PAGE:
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The journal has been published since 1988. It was established at the initiative of the Nofer Institute of Occupational Medicine in Łódź
Editor-in-Chief: Prof. Konrad Rydzyński, Nofer Institute of Occupational Medicine, Łódź, Poland
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ORIGINAL PAPER
 
 

Total prohibition of smoking but not partial restriction effectively reduced exposure to tobacco smoke among restaurant workers in Finland

Jere Reijula 1, 2, 3  ,  
Tom Johnsson 1,  
Simo Kaleva 1,  
Tapani Tuomi 1,  
 
1
Finnish Institute of Occupational Health (FIOH), Helsinki, Finland
2
Hjelt Institute, University of Helsinki, Department of Public Health, Helsinki, Finland
3
Finnish Institute of Occupational Health (FIOH), Topeliuksenkatu 41 a A, FI-00250, Helsinki, Finland
Int J Occup Med Environ Health 2013;26(5):682–692
KEYWORDS:
ABSTRACT:
Objectives: To assess work-related exposure to tobacco smoke in Finnish restaurants, a series of nationwide questionnaire surveys were conducted among restaurant workers and the levels of indoor air nicotine concentrations were measured in restaurants. The survey aimed to evaluate the impact of the smoke-free legislation in general and in particular after the total smoking ban launched in 2007. Materials and Methods: In 2003-2010, four national questionnaire surveys were conducted among restaurant workers and the concentration of nicotine in indoor air was measured in different types of restaurants, bars and nightclubs. Results: Between 2003 and 2010, the proportion of restaurant workers reporting occupational exposure to tobacco smoke dropped from 59% to 11%. Among pub workers, the decrease was from 97% to 18% and in workers of dining restaurants from 49% to 10%, respectively. The median concentration of nicotine in indoor air of all restaurants decreased from 11.7 μg/m³ to 0.1 μg/m³. The most significant decrease was detected in pubs where the decrease was from 16.1 μg/m³ to 0.1 μg/m³. Among all restaurant workers, in 2003-2010 the prevalence of daily smokers was reduced from 39% to 31% in men and from 35% to 25% in women. Conclusion: Total prohibition of smoking but not partial restriction in restaurants was effective in reducing work-related exposure to tobacco smoke. Strict tobacco legislation may partly be associated with the significant decrease of daily smoking prevalence among restaurant workers.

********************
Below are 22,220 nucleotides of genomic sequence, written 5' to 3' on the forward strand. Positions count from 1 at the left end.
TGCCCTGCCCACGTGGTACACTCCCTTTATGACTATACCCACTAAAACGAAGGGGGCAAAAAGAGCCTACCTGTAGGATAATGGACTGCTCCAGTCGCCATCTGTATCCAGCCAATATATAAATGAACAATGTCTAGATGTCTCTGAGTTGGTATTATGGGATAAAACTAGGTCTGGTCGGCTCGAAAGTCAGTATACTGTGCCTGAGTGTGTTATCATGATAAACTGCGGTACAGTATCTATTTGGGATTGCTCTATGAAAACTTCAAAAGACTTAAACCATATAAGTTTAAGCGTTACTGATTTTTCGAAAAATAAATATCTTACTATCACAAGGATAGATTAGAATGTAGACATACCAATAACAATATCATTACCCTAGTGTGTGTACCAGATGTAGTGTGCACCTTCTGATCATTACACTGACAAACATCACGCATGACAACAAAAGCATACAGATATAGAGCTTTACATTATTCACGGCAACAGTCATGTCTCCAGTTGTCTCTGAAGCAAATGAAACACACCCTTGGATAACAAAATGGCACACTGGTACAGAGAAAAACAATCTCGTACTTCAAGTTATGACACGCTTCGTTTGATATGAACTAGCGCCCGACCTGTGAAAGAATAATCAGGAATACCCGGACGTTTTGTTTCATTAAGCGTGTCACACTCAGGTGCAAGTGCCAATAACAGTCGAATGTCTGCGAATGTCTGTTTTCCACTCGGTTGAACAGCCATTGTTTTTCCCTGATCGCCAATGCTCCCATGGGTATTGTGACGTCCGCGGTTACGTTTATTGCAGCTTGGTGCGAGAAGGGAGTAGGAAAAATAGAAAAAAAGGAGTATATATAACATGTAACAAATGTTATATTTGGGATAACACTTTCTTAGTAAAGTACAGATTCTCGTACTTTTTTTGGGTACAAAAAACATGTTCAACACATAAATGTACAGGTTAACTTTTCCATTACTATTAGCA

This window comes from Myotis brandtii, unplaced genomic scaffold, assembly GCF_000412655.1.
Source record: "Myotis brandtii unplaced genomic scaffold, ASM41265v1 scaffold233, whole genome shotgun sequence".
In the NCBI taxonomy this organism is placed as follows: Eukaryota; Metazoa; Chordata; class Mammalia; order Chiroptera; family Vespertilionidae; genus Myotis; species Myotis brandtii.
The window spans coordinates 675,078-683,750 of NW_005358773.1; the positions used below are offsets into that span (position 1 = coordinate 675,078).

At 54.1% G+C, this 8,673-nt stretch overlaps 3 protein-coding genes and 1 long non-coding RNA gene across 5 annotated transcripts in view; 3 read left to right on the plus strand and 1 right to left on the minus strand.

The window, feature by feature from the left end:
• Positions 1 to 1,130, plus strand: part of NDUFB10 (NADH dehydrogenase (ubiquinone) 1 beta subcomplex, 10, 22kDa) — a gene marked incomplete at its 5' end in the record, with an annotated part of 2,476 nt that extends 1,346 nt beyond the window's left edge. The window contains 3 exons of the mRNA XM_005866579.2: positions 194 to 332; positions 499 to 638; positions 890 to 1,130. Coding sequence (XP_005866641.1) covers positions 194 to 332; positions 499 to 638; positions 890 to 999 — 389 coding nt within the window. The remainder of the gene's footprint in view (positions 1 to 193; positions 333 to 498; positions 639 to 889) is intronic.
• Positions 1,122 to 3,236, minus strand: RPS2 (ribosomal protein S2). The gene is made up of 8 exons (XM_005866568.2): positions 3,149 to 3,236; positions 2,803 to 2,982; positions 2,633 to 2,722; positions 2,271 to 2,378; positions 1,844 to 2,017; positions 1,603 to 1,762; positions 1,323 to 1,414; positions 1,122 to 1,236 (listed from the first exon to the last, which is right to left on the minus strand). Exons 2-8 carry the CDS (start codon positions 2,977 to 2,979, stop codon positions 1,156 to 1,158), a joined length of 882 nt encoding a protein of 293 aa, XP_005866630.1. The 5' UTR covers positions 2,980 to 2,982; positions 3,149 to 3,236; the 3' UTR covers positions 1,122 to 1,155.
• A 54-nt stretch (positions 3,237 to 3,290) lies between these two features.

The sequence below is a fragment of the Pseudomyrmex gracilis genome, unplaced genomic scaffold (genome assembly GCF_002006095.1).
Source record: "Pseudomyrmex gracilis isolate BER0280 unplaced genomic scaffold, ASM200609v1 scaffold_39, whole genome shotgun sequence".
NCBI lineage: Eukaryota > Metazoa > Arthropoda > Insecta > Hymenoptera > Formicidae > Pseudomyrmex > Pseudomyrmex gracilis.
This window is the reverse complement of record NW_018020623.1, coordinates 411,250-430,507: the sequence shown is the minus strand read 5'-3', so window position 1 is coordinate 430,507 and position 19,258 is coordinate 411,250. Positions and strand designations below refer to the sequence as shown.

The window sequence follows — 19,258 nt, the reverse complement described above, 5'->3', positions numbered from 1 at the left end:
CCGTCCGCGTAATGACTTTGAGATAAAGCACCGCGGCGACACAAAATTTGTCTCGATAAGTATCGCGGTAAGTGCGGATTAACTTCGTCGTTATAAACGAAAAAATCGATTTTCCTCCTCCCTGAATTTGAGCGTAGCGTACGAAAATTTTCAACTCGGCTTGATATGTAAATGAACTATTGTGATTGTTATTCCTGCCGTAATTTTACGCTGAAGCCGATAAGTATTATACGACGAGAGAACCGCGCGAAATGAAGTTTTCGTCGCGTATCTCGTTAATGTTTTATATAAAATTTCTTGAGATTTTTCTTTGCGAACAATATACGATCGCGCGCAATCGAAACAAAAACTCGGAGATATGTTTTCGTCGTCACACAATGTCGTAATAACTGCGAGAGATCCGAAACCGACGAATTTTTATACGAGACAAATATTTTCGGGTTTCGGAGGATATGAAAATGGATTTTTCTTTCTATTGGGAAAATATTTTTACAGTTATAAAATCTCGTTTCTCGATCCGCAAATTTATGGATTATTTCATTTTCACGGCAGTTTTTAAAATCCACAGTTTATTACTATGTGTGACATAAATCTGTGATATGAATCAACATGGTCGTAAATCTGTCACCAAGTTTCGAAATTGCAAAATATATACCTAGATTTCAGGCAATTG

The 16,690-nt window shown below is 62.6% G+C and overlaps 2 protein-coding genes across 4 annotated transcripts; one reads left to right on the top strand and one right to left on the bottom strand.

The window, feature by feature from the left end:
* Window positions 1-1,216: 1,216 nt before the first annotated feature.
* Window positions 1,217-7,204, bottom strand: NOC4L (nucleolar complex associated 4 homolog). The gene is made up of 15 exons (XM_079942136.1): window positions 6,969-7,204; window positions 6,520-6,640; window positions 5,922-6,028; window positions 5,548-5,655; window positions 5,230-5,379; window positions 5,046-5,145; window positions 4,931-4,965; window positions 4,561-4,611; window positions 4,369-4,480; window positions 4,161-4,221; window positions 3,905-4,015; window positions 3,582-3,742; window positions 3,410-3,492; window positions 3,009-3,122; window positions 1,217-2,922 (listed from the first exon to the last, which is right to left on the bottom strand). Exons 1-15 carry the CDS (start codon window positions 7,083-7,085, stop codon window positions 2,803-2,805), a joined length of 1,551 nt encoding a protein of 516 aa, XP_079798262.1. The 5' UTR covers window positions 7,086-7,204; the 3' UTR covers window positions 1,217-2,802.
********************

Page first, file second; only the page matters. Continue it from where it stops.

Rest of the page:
eISSN:1896-494X
ISSN:1232-1087